Yesterday, I had to explain to a male co-worker why women get urinary tract infections (aka bladder infections or “UTIs”) more often than men. “Ahem,” I stuttered, “Not sure how to put this…especially in an open cubicle workspace…but it has to do with the – the – the differences in our, um, well, our anatomies.”
“Oh,” he said. Then, “OH!” I could see the light bulb shining brightly over his head. “Okay, say no more.” I started chuckling a bit to myself, and then a light bulb came on over my head as well. It hit me that this would be a great topic to blog on, especially since the conventional treatment for urinary tract infections (also called “cystitis”) involves antibiotics, and since there are some very effective herbal remedies for UTIs that most people may not know about. Yep, it’s right up my alley. So here goes.
Why DO women get UTIs more often than men?
It’s funny how I have no compunction discussing this with “the world” via blog post, but can’t seem to muster up the words to explain it to my co-worker. Basically, bladder infections happen because bacteria from the rectum or vagina travel upward along the urethra and cause inflammation in the bladder. This “traveling upwards” of the bacteria is usually caused by sexual intercourse, because as you can imagine, during this activity, the bacteria get “shifted around” a bit. In a woman, the urethra is much shorter than in a man, so the bacteria has only a short distance to travel before reaching the bladder. Hence, why we suffer from UTIs so much more often than men.
Signs & Symptoms of a UTI
If you’ve never had a bladder infection before, God bless you. I’ve had 5 UTIs in my life, and I would never wish one on my worst enemy. Basically, it feels like you’re pissing out fire and swords – or fiery swords – when you go to the bathroom. Yes, it burns. And yes, it’s painful. And during a UTI, you feel the urge to urinate a LOT (even though only a small amount may come out). In general, a bladder infection is not a “serious” medical condition, but if you leave it untreated, the bacteria could get all the way up to your kidneys (called “pyelonephritis”), at which point, it DOES become serious. Conventional medical wisdom is to prescribe some kind of antibiotic regimen for 7 to 9 days (which you have to finish, or else the bacteria could come back).
5 Ways to Prevent UTIs
Always attempt to pee after intercourse. You may not even feel the urge, but the act of doing this will help tremendously.
- Wipe DOWN after urination. VERY important, because wiping up may inadvertently help the bacteria into the urethra.
- Increase your water intake. Increasing water intake increases the flow of urine, which helps fight UTIs.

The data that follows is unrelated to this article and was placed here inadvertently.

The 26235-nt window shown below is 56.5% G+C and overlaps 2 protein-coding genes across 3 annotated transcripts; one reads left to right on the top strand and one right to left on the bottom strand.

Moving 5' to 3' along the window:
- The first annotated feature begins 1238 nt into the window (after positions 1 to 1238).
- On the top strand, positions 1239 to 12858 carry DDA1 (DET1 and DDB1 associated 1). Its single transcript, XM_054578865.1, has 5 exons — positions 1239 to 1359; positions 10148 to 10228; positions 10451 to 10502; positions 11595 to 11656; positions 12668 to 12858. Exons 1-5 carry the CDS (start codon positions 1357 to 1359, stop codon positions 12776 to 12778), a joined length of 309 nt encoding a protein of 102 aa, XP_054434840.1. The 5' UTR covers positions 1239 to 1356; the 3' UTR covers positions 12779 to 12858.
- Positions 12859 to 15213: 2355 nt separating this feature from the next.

- Regularly drink unsweetened cranberry or blueberry juice. Cranberry juice has been shown to be effective in combating UTIs, but make sure to get the kind that is not loaded down with sugar. Unsweetened blueberry juice is also a good alternative, and I’ve read that watermelon juice is also a great support for UTI prevention.
- Drink kidney- or bladder-supporting tisanes (or teas). Herbs like parsley, uva ursi (or bearberry), buchu, cleavers, and juniper berries are good diuretics, so they help the kidneys do a better job of urine formation. Some good recipes for kidney and bladder support teas are on my Bladder Infection resource page.
Remedies for an Acute Bladder Infection
Yes, an ounce of prevention may be worth a pound of cure, but what if you’ve already got a raging UTI? Here are some ideas that might help if your life has been taken over by a bladder infection:
- The herb uva ursi, or bearberry, (or more formally, Arctostaphylos uva ursi), is a potent weapon in fighting bladder infections. There is a component called “arbutin” in uva ursi that when excreted in urine, converts to hydroquinone, which has an anti-bacterial impact on the urinary tract. If you want to take uva ursi during a UTI, the dosage is 1 to 2 teaspoons of the infusion, 1 to 1.5 teaspoons of the tincture (1:5), or 1/4 to 1/2 teaspoon of the fluid extract (1:1) in a large glass of water. The frequency is 3 times per day. (I explained these herbal preparations in a previous post, in case you can’t remember what an infusion, tincture, or extract are).
- The herb Goldenseal (or Hydrastis canadensis), is also a powerful antibacterial (because of the berberine content) that is useful during acute bladder infections. To use Goldenseal, the dosages are: 2/3 to 1 teaspoon of the infusion, or 1 to 1.5 teaspoons of the tincture (1:5), or 1/4 to 1/2 teaspoon of the fluid extract (1:1), in a large glass of water. Just like uva ursi, the frequency is also 3 times per day.
- When you don’t test positive for pathogenic bacteria, alkalinize the urine: This can sometimes happen, and it happened to me once. I experienced all the horrible symptoms of a UTI, but when I went to the doctor and peed in a cup, the results came back negative for UTI-causing bacteria. So they did not give me antibiotics. Naturopathic doctors Murray and Pizzorno recommend “alkalinizing” the urine by taking citrate salts such as potassium citrate or sodium citrate, at the dosage of 125 to 250 mg, 3-4 times daily. For more of their naturopathic approach to medicine, I would greatly recommend their book, “Encyclopedia of Natural Medicine.”
Anyone else have any tried-and-true natural remedies for UTIs that they want to share?